The Secret Gateway

Originally printed in the July - August 2004 issue of Quest magazine.
Citation: Abdill, Edward. "The Secret Gateway." Quest  92.4 (JULY - AUGUST 2004):128-132.

By Edward Abdill

Theosophical Society - Ed Abdill author of The Secret Gateway, is vice-president of the Theosophical Society in America and past president of the New York Theosophical Society. His article "Desire and Spiritual Selfishness" appeared in the Winter 2011 Quest.The Voice of the Silence by H. P. Blavatsky is an extraordinary book. In effect, it is a guidepost for living a life that is said to lead one ultimately to enlightenment. The book is not for everyone. In fact, HPB dedicated it "to the few." Reading only the first few verses reveals why only a small number of people would take the book seriously.

The preliminary verses tell us that we must become indifferent to the objects of perception and seek out the thought producer. Surely that is no simple task. Few would have any interest in trying it, particularly when they realize the hardships, dangers, and self sacrifice required to reach the goal set before us.

In the short piece entitled "There Is a Road," HPB mentions a secret gateway. The essay is not included in The Voice of the Silence, but both point in the same direction. While The Voice of the Silence describes the steps along the path, "There Is a Road" simply points toward that path and assures us that although it is steep and thorny, with effort we can reach the goal. This little piece highlights both the hardships and the possibility of overcoming them. It reads:

There is a Road, steep and thorny, beset with perils of every kind, but yet a Road. And it leads to the very heart of the universe.

I can tell you how to find those who will show you the secret gateway that opens inwardly only, and closes fast behind the neophyte forevermore.

There is no danger that dauntless courage cannot conquer.
There is no trial that spotless purity cannot pass through.
There is no difficulty that strong intellect cannot surmount.

For those who win onward, there is reward past all telling: the power to bless and to save humanity. For those who fail, there are other lives in which success may come.

Throughout the spiritual literature of the world, the road, path, or journey is often used as a metaphor for a way of life. Just as a physical road is useless unless traveled, so is the metaphorical way of life useless unless lived. In The Voice of the Silence we read: "Thou canst not travel on the Path before thou hast become that Path itself." (Fragment I, verse 58) There is no actual path or road apart from our own evolving self. There is only a way of living, and the experiences that change us.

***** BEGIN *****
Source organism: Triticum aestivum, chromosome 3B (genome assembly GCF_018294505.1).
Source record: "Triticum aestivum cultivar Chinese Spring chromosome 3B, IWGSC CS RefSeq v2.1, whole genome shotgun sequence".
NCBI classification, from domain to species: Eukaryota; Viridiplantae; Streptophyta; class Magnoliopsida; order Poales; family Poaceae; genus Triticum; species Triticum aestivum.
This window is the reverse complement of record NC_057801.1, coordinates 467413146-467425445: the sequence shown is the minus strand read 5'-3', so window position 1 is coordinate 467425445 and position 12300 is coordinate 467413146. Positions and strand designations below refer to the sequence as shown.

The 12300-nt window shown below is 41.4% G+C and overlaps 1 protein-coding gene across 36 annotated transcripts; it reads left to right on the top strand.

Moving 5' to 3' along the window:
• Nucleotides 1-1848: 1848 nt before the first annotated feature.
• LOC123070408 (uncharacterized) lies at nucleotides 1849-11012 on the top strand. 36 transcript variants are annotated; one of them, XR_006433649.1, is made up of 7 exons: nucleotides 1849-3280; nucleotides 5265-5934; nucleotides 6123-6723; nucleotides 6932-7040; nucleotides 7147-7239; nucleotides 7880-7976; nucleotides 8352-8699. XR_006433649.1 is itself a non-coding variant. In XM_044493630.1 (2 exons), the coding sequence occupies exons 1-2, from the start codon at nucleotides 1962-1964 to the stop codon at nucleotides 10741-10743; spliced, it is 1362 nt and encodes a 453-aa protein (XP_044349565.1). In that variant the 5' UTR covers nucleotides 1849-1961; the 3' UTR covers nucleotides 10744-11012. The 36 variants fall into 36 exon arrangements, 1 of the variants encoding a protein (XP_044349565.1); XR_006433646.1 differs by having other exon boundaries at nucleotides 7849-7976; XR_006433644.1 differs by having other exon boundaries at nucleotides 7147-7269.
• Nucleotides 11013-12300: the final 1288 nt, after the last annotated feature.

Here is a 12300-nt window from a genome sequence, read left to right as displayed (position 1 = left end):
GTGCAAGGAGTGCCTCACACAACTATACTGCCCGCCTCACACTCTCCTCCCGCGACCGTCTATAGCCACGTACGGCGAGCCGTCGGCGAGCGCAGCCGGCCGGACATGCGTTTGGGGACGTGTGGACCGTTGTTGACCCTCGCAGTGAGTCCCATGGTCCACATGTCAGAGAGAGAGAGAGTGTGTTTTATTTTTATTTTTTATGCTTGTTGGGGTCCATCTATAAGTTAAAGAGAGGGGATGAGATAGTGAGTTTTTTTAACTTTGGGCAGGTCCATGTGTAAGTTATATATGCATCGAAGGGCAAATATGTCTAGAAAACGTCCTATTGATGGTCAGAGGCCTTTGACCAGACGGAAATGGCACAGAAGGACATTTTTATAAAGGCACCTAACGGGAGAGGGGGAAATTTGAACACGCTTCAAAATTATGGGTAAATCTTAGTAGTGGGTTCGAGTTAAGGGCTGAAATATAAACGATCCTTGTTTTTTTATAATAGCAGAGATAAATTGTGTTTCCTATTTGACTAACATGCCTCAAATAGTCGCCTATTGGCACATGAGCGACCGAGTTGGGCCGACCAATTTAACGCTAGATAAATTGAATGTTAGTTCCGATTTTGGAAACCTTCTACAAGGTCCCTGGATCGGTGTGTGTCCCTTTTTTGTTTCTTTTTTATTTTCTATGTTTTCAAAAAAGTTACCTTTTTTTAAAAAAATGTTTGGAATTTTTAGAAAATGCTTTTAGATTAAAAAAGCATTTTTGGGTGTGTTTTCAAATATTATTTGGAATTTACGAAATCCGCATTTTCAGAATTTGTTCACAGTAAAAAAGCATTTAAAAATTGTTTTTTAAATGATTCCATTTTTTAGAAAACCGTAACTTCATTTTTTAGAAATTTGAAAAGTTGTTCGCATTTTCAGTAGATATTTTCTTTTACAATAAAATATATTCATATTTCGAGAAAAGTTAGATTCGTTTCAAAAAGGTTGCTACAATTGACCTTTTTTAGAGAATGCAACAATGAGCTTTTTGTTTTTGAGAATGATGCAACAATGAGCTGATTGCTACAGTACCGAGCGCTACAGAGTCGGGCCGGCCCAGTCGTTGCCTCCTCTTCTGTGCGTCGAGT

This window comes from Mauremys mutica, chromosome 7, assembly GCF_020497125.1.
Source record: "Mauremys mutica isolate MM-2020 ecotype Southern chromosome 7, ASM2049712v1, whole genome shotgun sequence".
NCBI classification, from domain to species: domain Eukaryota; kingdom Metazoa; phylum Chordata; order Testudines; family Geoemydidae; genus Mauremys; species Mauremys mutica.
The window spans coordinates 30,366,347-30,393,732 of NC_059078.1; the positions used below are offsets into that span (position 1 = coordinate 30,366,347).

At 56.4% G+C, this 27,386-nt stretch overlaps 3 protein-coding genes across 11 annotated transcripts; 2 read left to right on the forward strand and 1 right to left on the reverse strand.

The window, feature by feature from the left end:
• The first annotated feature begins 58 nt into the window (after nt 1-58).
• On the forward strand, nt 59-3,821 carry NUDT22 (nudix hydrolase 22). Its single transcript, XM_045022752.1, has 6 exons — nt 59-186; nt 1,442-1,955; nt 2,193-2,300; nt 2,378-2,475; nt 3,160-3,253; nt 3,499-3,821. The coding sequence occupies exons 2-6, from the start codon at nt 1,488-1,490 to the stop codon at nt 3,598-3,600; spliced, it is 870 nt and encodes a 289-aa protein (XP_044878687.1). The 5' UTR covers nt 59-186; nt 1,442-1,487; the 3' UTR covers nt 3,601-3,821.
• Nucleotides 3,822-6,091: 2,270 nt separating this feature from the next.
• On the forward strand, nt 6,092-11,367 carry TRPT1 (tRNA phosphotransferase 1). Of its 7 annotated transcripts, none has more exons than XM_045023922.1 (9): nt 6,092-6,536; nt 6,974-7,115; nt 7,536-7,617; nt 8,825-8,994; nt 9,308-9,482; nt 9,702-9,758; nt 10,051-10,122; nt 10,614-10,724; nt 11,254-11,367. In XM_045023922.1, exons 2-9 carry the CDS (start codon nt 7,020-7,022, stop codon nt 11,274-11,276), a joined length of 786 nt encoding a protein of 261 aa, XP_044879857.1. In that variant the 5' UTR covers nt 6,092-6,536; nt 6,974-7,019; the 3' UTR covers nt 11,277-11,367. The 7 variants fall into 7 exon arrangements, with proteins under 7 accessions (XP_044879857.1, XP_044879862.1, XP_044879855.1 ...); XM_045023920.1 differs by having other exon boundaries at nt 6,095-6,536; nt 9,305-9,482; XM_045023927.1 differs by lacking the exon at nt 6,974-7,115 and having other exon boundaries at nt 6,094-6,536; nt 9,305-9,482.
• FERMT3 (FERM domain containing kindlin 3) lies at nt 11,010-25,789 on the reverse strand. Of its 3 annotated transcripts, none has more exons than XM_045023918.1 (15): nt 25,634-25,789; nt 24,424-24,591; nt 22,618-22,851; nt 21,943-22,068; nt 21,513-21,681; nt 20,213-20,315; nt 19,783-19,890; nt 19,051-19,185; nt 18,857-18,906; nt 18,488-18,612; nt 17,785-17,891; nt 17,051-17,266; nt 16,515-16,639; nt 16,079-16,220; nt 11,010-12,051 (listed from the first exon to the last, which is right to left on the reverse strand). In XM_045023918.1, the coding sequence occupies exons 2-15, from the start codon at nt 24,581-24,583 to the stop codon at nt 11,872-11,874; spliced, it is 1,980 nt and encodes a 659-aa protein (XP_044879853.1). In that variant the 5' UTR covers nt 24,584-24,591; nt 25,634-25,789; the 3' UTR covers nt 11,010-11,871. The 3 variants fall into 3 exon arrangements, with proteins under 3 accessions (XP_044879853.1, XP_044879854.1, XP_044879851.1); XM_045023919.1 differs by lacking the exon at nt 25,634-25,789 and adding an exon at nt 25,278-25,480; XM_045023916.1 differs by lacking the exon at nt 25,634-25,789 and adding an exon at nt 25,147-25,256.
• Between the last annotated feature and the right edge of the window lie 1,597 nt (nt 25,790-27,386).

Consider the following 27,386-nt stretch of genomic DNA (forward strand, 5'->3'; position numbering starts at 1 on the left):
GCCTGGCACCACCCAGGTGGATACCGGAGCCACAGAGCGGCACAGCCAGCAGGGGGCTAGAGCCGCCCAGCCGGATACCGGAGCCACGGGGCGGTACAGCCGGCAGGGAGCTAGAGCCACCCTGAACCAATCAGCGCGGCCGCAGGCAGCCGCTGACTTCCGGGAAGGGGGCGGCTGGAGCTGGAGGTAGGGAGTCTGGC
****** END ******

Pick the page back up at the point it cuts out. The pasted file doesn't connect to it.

In one sense there are really only two roads. The one that most of us choose is the sensate one. That is the road that winds through feelings of every description. Our experience on this road tells us that we are our feelings. This road is not wrong. We learn as we travel it, but we learn ever so slowly over many lives.

The other road is often symbolized in myths and legends as one that is traversed at the risk of death. Yet the reward at the end is worth all the trials that the journey requires. Where is that road? Why is it so perilous, and why is the gateway to it secret?

This less-traveled road is the one whose gate opens "inwardly only and closes fast behind the neophyte forevermore." It opens inwardly to our thoughts, feelings, desires, hopes, aspirations, and ideals. It also opens to a reality beyond all that, beyond the "me" with which we identify. It opens to who and what we truly we are.

We might think that we know who we are, but do we? Perhaps we are like the man who was frantically trying to get on another flight after his was canceled. There was a long line at the counter where an agent was rapidly working to rebook everyone. The man dashed to the front of the line and told the agent that he absolutely had to be put on the next flight. The agent politely told him that he would have to stand in line with everyone else. In his desperation, he shouted, "Do you have any idea who I am?" At that the agent picked up the mike and announced, "We have a gentleman here who seems to have lost his identity. If anyone can help him recover it, please report to gate A36."